Follow Robert Glenn Ketchum's Photographic Activism Online:

____________________________________________________

Weekly Post, SUNDANCE: Artist-In-Residence by Robert Glenn Ketchum (#101+)

SUNDANCE:  Artist In Residence
by Robert Glenn Ketchum



From 1987-1989, Robert Redford invited me to become the first visual Artist-In-Residence at his newly established Sundance Institute, part of the community he was building around his recently purchased ski resort in Utah. The residency provided me with subject matter that produced some of the most significant images of my career, but importantly, it also afforded me my first aerial work, a platform that would become increasingly important throughout my life. A limited amount of these images were ever published, and NONE of the aerials ever were. The best will now appear, please enjoy!  ~Robert Glenn Ketchum




Thursday, November 26, 2020

SUNDANCE: Artist In Residence, #124
Sundance #124:  
A hillside of layered, dancing trees. I would have loved to turn this into an embroidery!

photograph(s) © copyright, ROBERT GLENN KETCHUM, 2020, @RobertGKetchum @LittleBearProd #LittleBearProd

Follow Robert Glenn Ketchum's Photographic Activism Online:
____________________________________________________

Wednesday, November 25, 2020

Weekly Post, THE SONORAN DESERT: Visiting with Don Juan by Robert Glenn Ketchum

THE SONORAN DESERT:  
Visiting with Don Juan
by Robert Glenn Ketchum



In 1988, I was contacted by Luther Propst, Director of the Rincon Institute of Tucson, AZ, who asked me if I could help them devise a campaign to protect a part of Saguaro National Monument from a massive real estate development that would disrupt substantial habitat.  I did so, and we not only succeeded in mitigating the development, we added 30,000 acres to the monument, and got it upgraded to National Park status.  While doing this work, I fell in love with the Sonoran Desert, returning to it repeatedly, and visiting the many varied parts of it in Arizona, Mexico, and Baja, CA.  This is the tale of those visits. 
~Robert Glenn Ketchum




Wednesday, November 25, 2020

THE SONORAN DESERT:  Visiting with Don Juan #32
Sonora #32:  
These upper slopes are the easternmost part of the lands involved in our project to protect this habitat, and they are completely different than any other part I have previously explored It is exhilarating to be able to easily walk about on the exposed rock, without having to wind around gardens of flowers and spiky cacti clusters. I can cover a lot of terrain quickly, and because I have beautiful light at the end of the day, I am hustling about, changing my point-of-view, and I discover numerous micro-niche flash flood arroyos, and spectacular cactus-rock gardens. I am going to walk up the dome to the right, which will carry me over into another drainage. Once again, this will take me a little further from my van, but all of these currently dry streambeds flow down to the road where I am parked, so there is no chance of getting lost. Given the day is clear and the late light glowing, I am going to stick this out until the sun sets.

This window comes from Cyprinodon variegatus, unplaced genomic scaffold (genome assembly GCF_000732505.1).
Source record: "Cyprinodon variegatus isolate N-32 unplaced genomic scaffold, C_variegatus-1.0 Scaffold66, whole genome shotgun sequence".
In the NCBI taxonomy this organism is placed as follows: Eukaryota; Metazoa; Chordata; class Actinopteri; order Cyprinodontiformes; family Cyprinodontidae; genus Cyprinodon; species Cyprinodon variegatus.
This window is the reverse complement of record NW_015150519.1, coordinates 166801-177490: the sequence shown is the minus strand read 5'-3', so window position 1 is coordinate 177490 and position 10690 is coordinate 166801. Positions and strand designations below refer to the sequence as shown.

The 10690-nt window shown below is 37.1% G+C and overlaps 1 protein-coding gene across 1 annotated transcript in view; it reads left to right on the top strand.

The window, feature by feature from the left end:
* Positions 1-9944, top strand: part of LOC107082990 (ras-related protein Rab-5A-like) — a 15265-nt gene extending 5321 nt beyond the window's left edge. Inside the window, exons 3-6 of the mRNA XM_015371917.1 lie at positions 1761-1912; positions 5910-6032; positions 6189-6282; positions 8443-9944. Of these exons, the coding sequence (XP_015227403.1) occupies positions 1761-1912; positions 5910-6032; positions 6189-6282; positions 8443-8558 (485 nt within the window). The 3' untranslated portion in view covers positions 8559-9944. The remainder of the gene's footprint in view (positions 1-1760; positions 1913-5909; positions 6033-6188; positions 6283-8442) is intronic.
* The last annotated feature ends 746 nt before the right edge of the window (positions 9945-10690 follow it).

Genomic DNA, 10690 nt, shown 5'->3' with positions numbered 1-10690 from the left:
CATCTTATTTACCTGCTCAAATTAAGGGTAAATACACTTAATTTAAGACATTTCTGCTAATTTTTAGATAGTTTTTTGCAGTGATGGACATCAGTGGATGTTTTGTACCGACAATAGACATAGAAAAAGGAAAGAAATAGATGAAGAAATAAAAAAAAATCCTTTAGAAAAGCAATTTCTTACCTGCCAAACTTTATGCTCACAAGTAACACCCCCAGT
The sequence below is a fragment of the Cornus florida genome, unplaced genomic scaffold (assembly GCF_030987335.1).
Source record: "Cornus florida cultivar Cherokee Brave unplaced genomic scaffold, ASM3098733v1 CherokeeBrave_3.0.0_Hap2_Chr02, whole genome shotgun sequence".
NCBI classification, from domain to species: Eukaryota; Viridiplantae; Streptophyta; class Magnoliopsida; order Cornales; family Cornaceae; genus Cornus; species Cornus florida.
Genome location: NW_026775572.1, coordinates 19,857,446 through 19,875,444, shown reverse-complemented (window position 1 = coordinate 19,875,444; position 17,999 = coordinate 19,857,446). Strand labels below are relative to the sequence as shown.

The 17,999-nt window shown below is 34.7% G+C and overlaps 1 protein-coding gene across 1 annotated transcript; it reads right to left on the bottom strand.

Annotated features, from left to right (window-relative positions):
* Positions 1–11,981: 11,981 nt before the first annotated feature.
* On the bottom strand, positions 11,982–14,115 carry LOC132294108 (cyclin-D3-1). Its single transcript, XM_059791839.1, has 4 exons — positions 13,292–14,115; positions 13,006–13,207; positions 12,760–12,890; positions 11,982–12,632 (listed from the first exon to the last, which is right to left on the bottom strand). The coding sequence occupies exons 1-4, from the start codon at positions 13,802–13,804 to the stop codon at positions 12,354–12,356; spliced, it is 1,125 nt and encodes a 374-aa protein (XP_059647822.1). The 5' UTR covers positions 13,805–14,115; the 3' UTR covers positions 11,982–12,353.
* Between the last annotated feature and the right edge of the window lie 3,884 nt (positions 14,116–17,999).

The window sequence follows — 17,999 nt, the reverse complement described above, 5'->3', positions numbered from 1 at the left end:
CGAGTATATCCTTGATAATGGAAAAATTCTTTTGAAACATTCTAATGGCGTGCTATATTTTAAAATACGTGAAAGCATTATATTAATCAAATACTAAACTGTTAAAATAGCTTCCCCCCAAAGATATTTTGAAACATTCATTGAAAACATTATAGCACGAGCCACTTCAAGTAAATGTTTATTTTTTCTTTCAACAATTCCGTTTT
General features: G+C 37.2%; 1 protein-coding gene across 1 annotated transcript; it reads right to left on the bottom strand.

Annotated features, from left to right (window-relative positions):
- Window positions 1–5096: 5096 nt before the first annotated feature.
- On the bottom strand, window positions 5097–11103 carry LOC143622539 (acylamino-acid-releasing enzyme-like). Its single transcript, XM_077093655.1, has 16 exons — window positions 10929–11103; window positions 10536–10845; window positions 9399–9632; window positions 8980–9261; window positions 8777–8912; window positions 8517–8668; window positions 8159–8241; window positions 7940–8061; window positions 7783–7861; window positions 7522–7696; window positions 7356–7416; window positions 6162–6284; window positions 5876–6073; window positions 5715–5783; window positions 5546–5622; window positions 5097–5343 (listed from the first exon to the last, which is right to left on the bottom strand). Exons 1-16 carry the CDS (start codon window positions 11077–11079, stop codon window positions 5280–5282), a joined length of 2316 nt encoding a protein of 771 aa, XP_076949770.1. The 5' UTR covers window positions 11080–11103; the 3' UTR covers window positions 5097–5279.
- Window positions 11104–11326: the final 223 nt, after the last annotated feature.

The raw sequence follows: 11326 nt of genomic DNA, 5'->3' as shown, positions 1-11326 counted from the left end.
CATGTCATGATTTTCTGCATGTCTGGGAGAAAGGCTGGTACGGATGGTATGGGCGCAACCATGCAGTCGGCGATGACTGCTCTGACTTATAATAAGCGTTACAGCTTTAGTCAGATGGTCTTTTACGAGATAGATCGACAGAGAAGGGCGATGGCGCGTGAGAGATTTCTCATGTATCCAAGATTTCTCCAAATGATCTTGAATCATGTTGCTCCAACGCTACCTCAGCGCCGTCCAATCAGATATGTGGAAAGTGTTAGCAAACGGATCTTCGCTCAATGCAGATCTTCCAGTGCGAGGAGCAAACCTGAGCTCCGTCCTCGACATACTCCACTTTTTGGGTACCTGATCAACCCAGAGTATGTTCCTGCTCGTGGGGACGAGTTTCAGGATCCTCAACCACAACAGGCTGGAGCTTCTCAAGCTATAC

photograph(s) © copyright, ROBERT GLENN KETCHUM, 2020, @RobertGKetchum @LittleBearProd #LittleBearProd

Follow Robert Glenn Ketchum's Photographic Activism Online:

_____________________________

Weekly Post, ARCTIC: At the Cutting Edge of Climate Change (#101+)

ARCTIC:  At the Cutting Edge of Climate Change
by Robert Glenn Ketchum



In 1993, I began traveling to the Arctic. I have been across The Northwest Passage by yacht; to the North Pole twice; to little-visited Russian islands; and aboard research vessels in Greenland, Labrador, Newfoundland, and Baffin Island, taking the opportunity to visit Iqualuit, the capital of Nunavut, the recently created Inuit nation and territories.
~Robert Glenn Ketchum



Wednesday, November 25, 2020

ARCTIC:  At the Cutting Edge of Climate Change, #224
ARCTIC, #224:  
The Devon Island icecap completely covers most of the eastern part of the island, and is impressive to view from the air. There are hundreds of glaciers that descend from it to tidewater, and because of our warming climate, they are actively calving into the ocean so the surrounding waters are choked with sea ice. The coastline is rugged and punctuated by numerous fjords. In some cases, huge glaciers have extended themselves from the shore, out into the ocean without calving off. The one in this picture is over water, about 1/2 mile into the ocean from the coastal shelf.

photograph(s) © copyright, ROBERT GLENN KETCHUM, 2020, @RobertGKetchum @LittleBearProd #LittleBearProd

Follow Robert Glenn Ketchum's Photographic Activism Online: